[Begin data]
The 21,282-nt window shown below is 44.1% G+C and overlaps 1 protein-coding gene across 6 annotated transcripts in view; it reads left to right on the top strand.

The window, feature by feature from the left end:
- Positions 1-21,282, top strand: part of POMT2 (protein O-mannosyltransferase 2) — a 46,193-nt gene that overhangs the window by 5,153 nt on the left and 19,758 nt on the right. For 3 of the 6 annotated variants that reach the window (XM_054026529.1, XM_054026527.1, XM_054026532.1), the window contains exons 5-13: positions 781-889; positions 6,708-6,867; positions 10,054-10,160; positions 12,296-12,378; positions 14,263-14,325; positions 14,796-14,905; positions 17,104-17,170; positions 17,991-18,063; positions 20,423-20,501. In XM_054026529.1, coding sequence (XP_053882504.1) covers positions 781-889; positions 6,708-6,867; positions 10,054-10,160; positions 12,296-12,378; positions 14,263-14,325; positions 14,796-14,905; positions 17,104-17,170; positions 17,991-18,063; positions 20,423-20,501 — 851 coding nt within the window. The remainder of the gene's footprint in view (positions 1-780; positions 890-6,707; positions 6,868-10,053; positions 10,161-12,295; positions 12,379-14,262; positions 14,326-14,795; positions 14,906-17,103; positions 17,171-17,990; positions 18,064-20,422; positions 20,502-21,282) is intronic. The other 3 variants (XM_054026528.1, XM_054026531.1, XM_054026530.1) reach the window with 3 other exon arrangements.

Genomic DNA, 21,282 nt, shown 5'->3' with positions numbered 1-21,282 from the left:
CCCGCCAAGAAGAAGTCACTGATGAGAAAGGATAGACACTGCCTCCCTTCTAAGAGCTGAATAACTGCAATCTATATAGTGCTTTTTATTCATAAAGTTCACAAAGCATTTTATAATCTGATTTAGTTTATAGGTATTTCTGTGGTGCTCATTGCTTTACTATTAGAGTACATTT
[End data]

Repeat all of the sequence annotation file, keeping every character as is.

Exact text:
The 21,282-nt window shown below is 44.1% G+C and overlaps 1 protein-coding gene across 6 annotated transcripts in view; it reads left to right on the top strand.

The window, feature by feature from the left end:
- Positions 1-21,282, top strand: part of POMT2 (protein O-mannosyltransferase 2) — a 46,193-nt gene that overhangs the window by 5,153 nt on the left and 19,758 nt on the right. For 3 of the 6 annotated variants that reach the window (XM_054026529.1, XM_054026527.1, XM_054026532.1), the window contains exons 5-13: positions 781-889; positions 6,708-6,867; positions 10,054-10,160; positions 12,296-12,378; positions 14,263-14,325; positions 14,796-14,905; positions 17,104-17,170; positions 17,991-18,063; positions 20,423-20,501. In XM_054026529.1, coding sequence (XP_053882504.1) covers positions 781-889; positions 6,708-6,867; positions 10,054-10,160; positions 12,296-12,378; positions 14,263-14,325; positions 14,796-14,905; positions 17,104-17,170; positions 17,991-18,063; positions 20,423-20,501 — 851 coding nt within the window. The remainder of the gene's footprint in view (positions 1-780; positions 890-6,707; positions 6,868-10,053; positions 10,161-12,295; positions 12,379-14,262; positions 14,326-14,795; positions 14,906-17,103; positions 17,171-17,990; positions 18,064-20,422; positions 20,502-21,282) is intronic. The other 3 variants (XM_054026528.1, XM_054026531.1, XM_054026530.1) reach the window with 3 other exon arrangements.

Genomic DNA, 21,282 nt, shown 5'->3' with positions numbered 1-21,282 from the left:
CCCGCCAAGAAGAAGTCACTGATGAGAAAGGATAGACACTGCCTCCCTTCTAAGAGCTGAATAACTGCAATCTATATAGTGCTTTTTATTCATAAAGTTCACAAAGCATTTTATAATCTGATTTAGTTTATAGGTATTTCTGTGGTGCTCATTGCTTTACTATTAGAGTACATTT